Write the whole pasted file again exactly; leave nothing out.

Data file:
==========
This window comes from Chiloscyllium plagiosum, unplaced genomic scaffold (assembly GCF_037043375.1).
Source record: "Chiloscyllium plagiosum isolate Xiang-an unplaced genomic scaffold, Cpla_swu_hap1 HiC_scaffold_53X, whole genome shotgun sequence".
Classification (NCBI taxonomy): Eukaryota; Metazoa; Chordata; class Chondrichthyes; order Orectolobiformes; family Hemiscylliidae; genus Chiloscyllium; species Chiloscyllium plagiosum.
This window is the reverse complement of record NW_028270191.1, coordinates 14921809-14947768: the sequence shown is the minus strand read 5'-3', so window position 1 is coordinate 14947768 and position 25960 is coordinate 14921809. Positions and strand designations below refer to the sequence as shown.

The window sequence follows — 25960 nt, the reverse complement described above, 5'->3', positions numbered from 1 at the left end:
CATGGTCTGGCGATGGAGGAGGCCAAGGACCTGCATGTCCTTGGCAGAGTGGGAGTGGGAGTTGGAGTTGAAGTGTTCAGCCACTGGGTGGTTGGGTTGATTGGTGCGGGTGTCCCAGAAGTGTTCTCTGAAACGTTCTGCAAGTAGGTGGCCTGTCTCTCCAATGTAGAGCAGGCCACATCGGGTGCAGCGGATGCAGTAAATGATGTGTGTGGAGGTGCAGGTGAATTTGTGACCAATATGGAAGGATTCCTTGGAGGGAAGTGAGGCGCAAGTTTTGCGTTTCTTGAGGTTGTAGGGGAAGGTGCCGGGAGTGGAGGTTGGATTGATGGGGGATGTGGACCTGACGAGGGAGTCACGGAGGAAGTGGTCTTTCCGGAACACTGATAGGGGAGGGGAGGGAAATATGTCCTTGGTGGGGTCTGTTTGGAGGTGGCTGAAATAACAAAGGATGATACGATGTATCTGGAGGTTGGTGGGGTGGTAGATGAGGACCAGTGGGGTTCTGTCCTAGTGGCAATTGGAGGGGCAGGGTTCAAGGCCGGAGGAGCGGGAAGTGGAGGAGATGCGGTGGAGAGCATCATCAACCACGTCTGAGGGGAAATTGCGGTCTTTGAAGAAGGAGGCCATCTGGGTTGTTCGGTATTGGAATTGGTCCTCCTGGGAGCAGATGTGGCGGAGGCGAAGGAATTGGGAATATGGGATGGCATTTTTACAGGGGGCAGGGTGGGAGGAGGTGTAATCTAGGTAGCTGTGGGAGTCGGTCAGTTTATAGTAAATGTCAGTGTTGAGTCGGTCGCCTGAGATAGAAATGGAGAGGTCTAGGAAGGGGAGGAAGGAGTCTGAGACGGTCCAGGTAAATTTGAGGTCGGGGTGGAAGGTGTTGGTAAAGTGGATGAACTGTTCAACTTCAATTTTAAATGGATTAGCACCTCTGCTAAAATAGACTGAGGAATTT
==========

This window comes from Chiloscyllium plagiosum, unplaced genomic scaffold (assembly GCF_037043375.1).
Source record: "Chiloscyllium plagiosum isolate Xiang-an unplaced genomic scaffold, Cpla_swu_hap1 HiC_scaffold_53X, whole genome shotgun sequence".
Classification (NCBI taxonomy): Eukaryota; Metazoa; Chordata; class Chondrichthyes; order Orectolobiformes; family Hemiscylliidae; genus Chiloscyllium; species Chiloscyllium plagiosum.
This window is the reverse complement of record NW_028270191.1, coordinates 14921809-14947768: the sequence shown is the minus strand read 5'-3', so window position 1 is coordinate 14947768 and position 25960 is coordinate 14921809. Positions and strand designations below refer to the sequence as shown.

The window sequence follows — 25960 nt, the reverse complement described above, 5'->3', positions numbered from 1 at the left end:
CATGGTCTGGCGATGGAGGAGGCCAAGGACCTGCATGTCCTTGGCAGAGTGGGAGTGGGAGTTGGAGTTGAAGTGTTCAGCCACTGGGTGGTTGGGTTGATTGGTGCGGGTGTCCCAGAAGTGTTCTCTGAAACGTTCTGCAAGTAGGTGGCCTGTCTCTCCAATGTAGAGCAGGCCACATCGGGTGCAGCGGATGCAGTAAATGATGTGTGTGGAGGTGCAGGTGAATTTGTGACCAATATGGAAGGATTCCTTGGAGGGAAGTGAGGCGCAAGTTTTGCGTTTCTTGAGGTTGTAGGGGAAGGTGCCGGGAGTGGAGGTTGGATTGATGGGGGATGTGGACCTGACGAGGGAGTCACGGAGGAAGTGGTCTTTCCGGAACACTGATAGGGGAGGGGAGGGAAATATGTCCTTGGTGGGGTCTGTTTGGAGGTGGCTGAAATAACAAAGGATGATACGATGTATCTGGAGGTTGGTGGGGTGGTAGATGAGGACCAGTGGGGTTCTGTCCTAGTGGCAATTGGAGGGGCAGGGTTCAAGGCCGGAGGAGCGGGAAGTGGAGGAGATGCGGTGGAGAGCATCATCAACCACGTCTGAGGGGAAATTGCGGTCTTTGAAGAAGGAGGCCATCTGGGTTGTTCGGTATTGGAATTGGTCCTCCTGGGAGCAGATGTGGCGGAGGCGAAGGAATTGGGAATATGGGATGGCATTTTTACAGGGGGCAGGGTGGGAGGAGGTGTAATCTAGGTAGCTGTGGGAGTCGGTCAGTTTATAGTAAATGTCAGTGTTGAGTCGGTCGCCTGAGATAGAAATGGAGAGGTCTAGGAAGGGGAGGAAGGAGTCTGAGACGGTCCAGGTAAATTTGAGGTCGGGGTGGAAGGTGTTGGTAAAGTGGATGAACTGTTCAACTTCAATTTTAAATGGATTAGCACCTCTGCTAAAATAGACTGAGGAATTT